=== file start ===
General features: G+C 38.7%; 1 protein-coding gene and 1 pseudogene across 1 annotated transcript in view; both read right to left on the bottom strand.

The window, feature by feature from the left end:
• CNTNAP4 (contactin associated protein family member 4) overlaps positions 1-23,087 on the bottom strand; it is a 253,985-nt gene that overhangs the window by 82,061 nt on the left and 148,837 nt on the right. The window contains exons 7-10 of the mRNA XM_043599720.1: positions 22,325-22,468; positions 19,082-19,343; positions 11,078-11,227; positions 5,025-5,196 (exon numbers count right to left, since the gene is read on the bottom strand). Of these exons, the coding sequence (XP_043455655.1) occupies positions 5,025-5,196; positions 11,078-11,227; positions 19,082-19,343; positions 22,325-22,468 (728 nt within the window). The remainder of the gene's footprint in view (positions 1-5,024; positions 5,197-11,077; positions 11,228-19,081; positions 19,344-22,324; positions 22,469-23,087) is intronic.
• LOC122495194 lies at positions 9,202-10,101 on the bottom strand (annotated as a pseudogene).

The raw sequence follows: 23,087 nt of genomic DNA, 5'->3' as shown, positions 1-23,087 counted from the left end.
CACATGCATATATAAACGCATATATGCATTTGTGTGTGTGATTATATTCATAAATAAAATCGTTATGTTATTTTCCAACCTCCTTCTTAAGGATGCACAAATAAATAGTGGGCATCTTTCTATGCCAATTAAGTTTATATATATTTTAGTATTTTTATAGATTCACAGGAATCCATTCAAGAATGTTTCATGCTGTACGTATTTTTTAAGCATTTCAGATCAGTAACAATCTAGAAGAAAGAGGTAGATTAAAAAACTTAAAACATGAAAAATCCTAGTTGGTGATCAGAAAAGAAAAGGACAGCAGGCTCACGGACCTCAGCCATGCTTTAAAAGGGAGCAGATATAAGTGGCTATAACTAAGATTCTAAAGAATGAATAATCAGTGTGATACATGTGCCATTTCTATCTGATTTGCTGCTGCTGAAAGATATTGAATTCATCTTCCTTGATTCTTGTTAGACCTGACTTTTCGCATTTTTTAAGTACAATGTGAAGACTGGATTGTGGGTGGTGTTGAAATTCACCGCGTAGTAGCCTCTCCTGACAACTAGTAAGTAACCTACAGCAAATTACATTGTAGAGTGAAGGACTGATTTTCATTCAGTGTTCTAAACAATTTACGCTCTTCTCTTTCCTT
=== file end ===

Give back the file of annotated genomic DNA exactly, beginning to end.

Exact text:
General features: G+C 38.7%; 1 protein-coding gene and 1 pseudogene across 1 annotated transcript in view; both read right to left on the bottom strand.

The window, feature by feature from the left end:
• CNTNAP4 (contactin associated protein family member 4) overlaps positions 1-23,087 on the bottom strand; it is a 253,985-nt gene that overhangs the window by 82,061 nt on the left and 148,837 nt on the right. The window contains exons 7-10 of the mRNA XM_043599720.1: positions 22,325-22,468; positions 19,082-19,343; positions 11,078-11,227; positions 5,025-5,196 (exon numbers count right to left, since the gene is read on the bottom strand). Of these exons, the coding sequence (XP_043455655.1) occupies positions 5,025-5,196; positions 11,078-11,227; positions 19,082-19,343; positions 22,325-22,468 (728 nt within the window). The remainder of the gene's footprint in view (positions 1-5,024; positions 5,197-11,077; positions 11,228-19,081; positions 19,344-22,324; positions 22,469-23,087) is intronic.
• LOC122495194 lies at positions 9,202-10,101 on the bottom strand (annotated as a pseudogene).

The raw sequence follows: 23,087 nt of genomic DNA, 5'->3' as shown, positions 1-23,087 counted from the left end.
CACATGCATATATAAACGCATATATGCATTTGTGTGTGTGATTATATTCATAAATAAAATCGTTATGTTATTTTCCAACCTCCTTCTTAAGGATGCACAAATAAATAGTGGGCATCTTTCTATGCCAATTAAGTTTATATATATTTTAGTATTTTTATAGATTCACAGGAATCCATTCAAGAATGTTTCATGCTGTACGTATTTTTTAAGCATTTCAGATCAGTAACAATCTAGAAGAAAGAGGTAGATTAAAAAACTTAAAACATGAAAAATCCTAGTTGGTGATCAGAAAAGAAAAGGACAGCAGGCTCACGGACCTCAGCCATGCTTTAAAAGGGAGCAGATATAAGTGGCTATAACTAAGATTCTAAAGAATGAATAATCAGTGTGATACATGTGCCATTTCTATCTGATTTGCTGCTGCTGAAAGATATTGAATTCATCTTCCTTGATTCTTGTTAGACCTGACTTTTCGCATTTTTTAAGTACAATGTGAAGACTGGATTGTGGGTGGTGTTGAAATTCACCGCGTAGTAGCCTCTCCTGACAACTAGTAAGTAACCTACAGCAAATTACATTGTAGAGTGAAGGACTGATTTTCATTCAGTGTTCTAAACAATTTACGCTCTTCTCTTTCCTT